- And then tier two, I have 6% energy, which has worked very nicely last couple of months, where I basically feel the solution to low energy prices is low energy prices is going to drive a lot of capacity. Any industry can’t lose 30% of its demand and not have a big problem. That’s what we saw. We went from daily consumption of a hundred million barrels a day down to 70 million barrels a day and the world’s got to adjust. We can take out the high cost production. There’ll be a turnaround. We think that the price of oil could be getting close to $50 a barrel sometime next year, which, and the ones that we own like Parsley, WPX Energy and Magnolia make money at $25 oil.
- We don’t own the high cost producers. Some other companies, Special Situations, Ashland Global Holdings, chemical company Kemira in the mortgage finance business, Energy Transfer. The CEO owns 10% of the company, which I think is like $4 billion worth of stock… Kelcy Warren, who’s an achiever, a good man we like him we respect him. We own Trinity Industries.
- Overall, I do believe the stock market is adequately priced. I wouldn’t be running after things now.
David: Do you like anything on the short side, Lee?
Leon: We’ve tended not to publicize the shorts…
Leon: In the past. So I’ll stay away from that. We’re not a particularly productive short shop. So I would say frankly, short-selling is not been a particularly good rewarding thing over a very long period of time.
Leon: And you can be short something and have the position for 20 years. It’s a short-term gain. So, you know, you can’t go long-term and try to be tax efficient.
David: Well, you you’ve quoted Mr. Buffett a couple of times today. And one of my favorite lines from Buffett is the only thing he likes too short is pessimism. That seems to be consistent in a lot of your portfolio approach. Leon, as we get ready to wrap up, what are some of the things that have been the biggest surprise to you going specifically from running money for other investors to just running your family office? Maybe tell us a little bit about that dynamic.
Leon: You know, when you’re running money competitively, you’re probably quicker to cut losses than running your own money. If you have a belief in what you’re doing, you have a willingness to hold on. And so, you could rack up a larger loss, hopefully temporarily, but no surprises.
- I missed the revenue and the profits from the hedge fund business, but I don’t miss the pressure and believe me, I had fabulous investors. My investors were extremely supportive of me. And I really was very grateful for the historical support and one of the more gratifying things, when I announced my decision to retire. A bunch of my investors asked me if I could find a way of keeping their money and you can’t, you know, once you’re a family office, you can’t have any, any investors other than the family.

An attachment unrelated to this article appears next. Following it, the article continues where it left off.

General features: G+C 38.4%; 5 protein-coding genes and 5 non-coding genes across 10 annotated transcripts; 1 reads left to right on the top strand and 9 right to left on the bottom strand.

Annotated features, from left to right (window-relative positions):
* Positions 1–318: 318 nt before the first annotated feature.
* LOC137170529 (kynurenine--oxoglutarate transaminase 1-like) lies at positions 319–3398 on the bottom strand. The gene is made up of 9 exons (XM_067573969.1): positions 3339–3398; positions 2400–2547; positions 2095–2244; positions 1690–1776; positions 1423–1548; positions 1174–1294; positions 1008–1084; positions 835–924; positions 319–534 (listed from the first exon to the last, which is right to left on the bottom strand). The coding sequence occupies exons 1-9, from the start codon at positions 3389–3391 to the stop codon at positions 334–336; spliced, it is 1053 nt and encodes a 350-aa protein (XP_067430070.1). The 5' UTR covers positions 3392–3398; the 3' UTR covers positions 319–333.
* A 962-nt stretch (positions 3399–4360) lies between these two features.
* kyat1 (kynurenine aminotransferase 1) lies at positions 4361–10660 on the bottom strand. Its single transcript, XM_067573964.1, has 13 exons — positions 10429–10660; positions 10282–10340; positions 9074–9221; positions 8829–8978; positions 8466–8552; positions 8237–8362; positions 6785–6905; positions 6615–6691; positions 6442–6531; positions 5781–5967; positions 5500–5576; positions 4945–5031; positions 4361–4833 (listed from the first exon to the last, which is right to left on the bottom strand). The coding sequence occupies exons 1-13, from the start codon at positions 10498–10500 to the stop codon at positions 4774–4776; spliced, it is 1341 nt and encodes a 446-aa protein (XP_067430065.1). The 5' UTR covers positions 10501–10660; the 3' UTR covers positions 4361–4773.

- So, I’ve been very lucky, I live the American dream. I said that before and have no regrets, no regrets. You know my older brother sitting here in the background, he’s 84 and I hope to follow in his footsteps. Our dad died at 70. I’m, 77, he’s 84. And I hope that he’s around at a hundred and I’ll be around at 90, 93.
David: Well, hopefully between now and then we’ll, we’ll get to hear a bit more from you, either CNBC or at John Mauldin’s conference in the future. Lee, it’s, it’s a real privilege for me to have had this opportunity, not only to work with you on the, on the book deal. To spend this time together today (know) I hold you in the highest regard and believe very much that Wall Street needs more people who’ve lived the American dream like you, and who are willing to come defend the American dream.
- And I thank you not only for all your investment expertise, but for your evangelism for capitalism, it’s really greatly appreciated.
Leon: Yeah, my pleasure. Let me just say, I’m a capitalist with a heart, you know, in the last month, my family and I sat around and we sent some more money to Amazon to Robin Hood South Ward in Newark, New Jersey, New Jersey Performing Arts Center, where I used to be on the board.
- Here’s is a typical situation. You have monthly overhead is $4 million a month to run the business, no revenues for hospitals when they eliminate elective surgeries. It’s coming back now but they have lost tremendous amounts of money.
- So all of us that have the financial resources should do what we can do to help those that don’t.
Mauldin Economic’s Ed D’Agostino led the Q&A session:
Ed: Thank you, David, Leon. We do have some audience questions we’ve got about 13 minutes left. Leon, if you’re up for it, we’ve got a few.
Leon: Yeah. Call me Lee, but I’m up for, yeah, I hope I have the answers as good as the questions.
Ed: Okay. Thank you, Lee. So first question is just kind of general, how do we deal with income inequality in this country? What would your recommended path be?
Leon: Well, I think we need faster economic growth to absorb the labor force to present economic opportunity. And I think we have to provide more education.
- The labor force, as I said before, the average lifetime earnings of a college graduate is well in excess of a million dollars, more than non-college graduate.